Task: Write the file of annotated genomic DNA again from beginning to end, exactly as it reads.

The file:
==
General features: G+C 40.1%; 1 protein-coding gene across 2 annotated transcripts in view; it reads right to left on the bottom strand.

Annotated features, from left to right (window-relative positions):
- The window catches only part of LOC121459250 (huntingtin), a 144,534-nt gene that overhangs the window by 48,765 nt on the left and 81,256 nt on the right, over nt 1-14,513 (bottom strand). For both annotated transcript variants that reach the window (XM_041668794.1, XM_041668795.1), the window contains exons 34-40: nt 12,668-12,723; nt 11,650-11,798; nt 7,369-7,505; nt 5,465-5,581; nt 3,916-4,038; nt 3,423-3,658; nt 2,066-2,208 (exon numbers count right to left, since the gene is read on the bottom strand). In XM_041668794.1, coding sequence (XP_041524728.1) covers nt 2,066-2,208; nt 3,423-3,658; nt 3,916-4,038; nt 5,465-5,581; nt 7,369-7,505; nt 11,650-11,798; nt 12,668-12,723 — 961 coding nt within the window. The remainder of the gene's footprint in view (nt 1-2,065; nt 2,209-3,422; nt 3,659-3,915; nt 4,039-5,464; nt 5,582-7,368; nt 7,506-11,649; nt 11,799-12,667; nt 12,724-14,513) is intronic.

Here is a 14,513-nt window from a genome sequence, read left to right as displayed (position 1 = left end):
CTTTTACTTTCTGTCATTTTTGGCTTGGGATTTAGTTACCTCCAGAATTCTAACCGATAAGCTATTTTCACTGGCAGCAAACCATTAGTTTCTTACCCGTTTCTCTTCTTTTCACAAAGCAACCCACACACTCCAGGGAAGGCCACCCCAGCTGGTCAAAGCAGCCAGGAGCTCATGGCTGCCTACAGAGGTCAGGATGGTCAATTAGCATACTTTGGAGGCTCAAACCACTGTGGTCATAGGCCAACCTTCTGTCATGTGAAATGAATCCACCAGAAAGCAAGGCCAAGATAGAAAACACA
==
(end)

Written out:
General features: G+C 40.1%; 1 protein-coding gene across 2 annotated transcripts in view; it reads right to left on the bottom strand.

Annotated features, from left to right (window-relative positions):
- The window catches only part of LOC121459250 (huntingtin), a 144,534-nt gene that overhangs the window by 48,765 nt on the left and 81,256 nt on the right, over nt 1-14,513 (bottom strand). For both annotated transcript variants that reach the window (XM_041668794.1, XM_041668795.1), the window contains exons 34-40: nt 12,668-12,723; nt 11,650-11,798; nt 7,369-7,505; nt 5,465-5,581; nt 3,916-4,038; nt 3,423-3,658; nt 2,066-2,208 (exon numbers count right to left, since the gene is read on the bottom strand). In XM_041668794.1, coding sequence (XP_041524728.1) covers nt 2,066-2,208; nt 3,423-3,658; nt 3,916-4,038; nt 5,465-5,581; nt 7,369-7,505; nt 11,650-11,798; nt 12,668-12,723 — 961 coding nt within the window. The remainder of the gene's footprint in view (nt 1-2,065; nt 2,209-3,422; nt 3,659-3,915; nt 4,039-5,464; nt 5,582-7,368; nt 7,506-11,649; nt 11,799-12,667; nt 12,724-14,513) is intronic.

Here is a 14,513-nt window from a genome sequence, read left to right as displayed (position 1 = left end):
CTTTTACTTTCTGTCATTTTTGGCTTGGGATTTAGTTACCTCCAGAATTCTAACCGATAAGCTATTTTCACTGGCAGCAAACCATTAGTTTCTTACCCGTTTCTCTTCTTTTCACAAAGCAACCCACACACTCCAGGGAAGGCCACCCCAGCTGGTCAAAGCAGCCAGGAGCTCATGGCTGCCTACAGAGGTCAGGATGGTCAATTAGCATACTTTGGAGGCTCAAACCACTGTGGTCATAGGCCAACCTTCTGTCATGTGAAATGAATCCACCAGAAAGCAAGGCCAAGATAGAAAACACA